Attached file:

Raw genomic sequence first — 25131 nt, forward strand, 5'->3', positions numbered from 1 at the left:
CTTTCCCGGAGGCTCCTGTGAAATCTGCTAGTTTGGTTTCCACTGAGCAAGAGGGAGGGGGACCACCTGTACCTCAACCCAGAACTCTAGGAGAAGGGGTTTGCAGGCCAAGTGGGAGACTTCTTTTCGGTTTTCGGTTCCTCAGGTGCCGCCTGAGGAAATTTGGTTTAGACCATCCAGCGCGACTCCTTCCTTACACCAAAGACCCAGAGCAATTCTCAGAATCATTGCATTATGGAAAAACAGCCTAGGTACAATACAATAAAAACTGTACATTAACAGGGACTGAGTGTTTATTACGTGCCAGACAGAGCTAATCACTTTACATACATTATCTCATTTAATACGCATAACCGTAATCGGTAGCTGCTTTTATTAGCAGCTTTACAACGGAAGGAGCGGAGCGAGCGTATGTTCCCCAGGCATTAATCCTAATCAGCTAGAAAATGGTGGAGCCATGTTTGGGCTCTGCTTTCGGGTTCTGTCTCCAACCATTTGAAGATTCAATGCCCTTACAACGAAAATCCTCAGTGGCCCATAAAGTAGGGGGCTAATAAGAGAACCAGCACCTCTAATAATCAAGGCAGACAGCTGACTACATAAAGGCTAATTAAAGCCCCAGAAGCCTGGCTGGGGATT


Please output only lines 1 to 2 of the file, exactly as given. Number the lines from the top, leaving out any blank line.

Raw genomic sequence first — 25131 nt, forward strand, 5'->3', positions numbered from 1 at the left:
CTTTCCCGGAGGCTCCTGTGAAATCTGCTAGTTTGGTTTCCACTGAGCAAGAGGGAGGGGGACCACCTGTACCTCAACCCAGAACTCTAGGAGAAGGGGTTTGCAGGCCAAGTGGGAGACTTCTTTTCGGTTTTCGGTTCCTCAGGTGCCGCCTGAGGAAATTTGGTTTAGACCATCCAGCGCGACTCCTTCCTTACACCAAAGACCCAGAGCAATTCTCAGAATCATTGCATTATGGAAAAACAGCCTAGGTACAATACAATAAAAACTGTACATTAACAGGGACTGAGTGTTTATTACGTGCCAGACAGAGCTAATCACTTTACATACATTATCTCATTTAATACGCATAACCGTAATCGGTAGCTGCTTTTATTAGCAGCTTTACAACGGAAGGAGCGGAGCGAGCGTATGTTCCCCAGGCATTAATCCTAATCAGCTAGAAAATGGTGGAGCCATGTTTGGGCTCTGCTTTCGGGTTCTGTCTCCAACCATTTGAAGATTCAATGCCCTTACAACGAAAATCCTCAGTGGCCCATAAAGTAGGGGGCTAATAAGAGAACCAGCACCTCTAATAATCAAGGCAGACAGCTGACTACATAAAGGCTAATTAAAGCCCCAGAAGCCTGGCTGGGGATT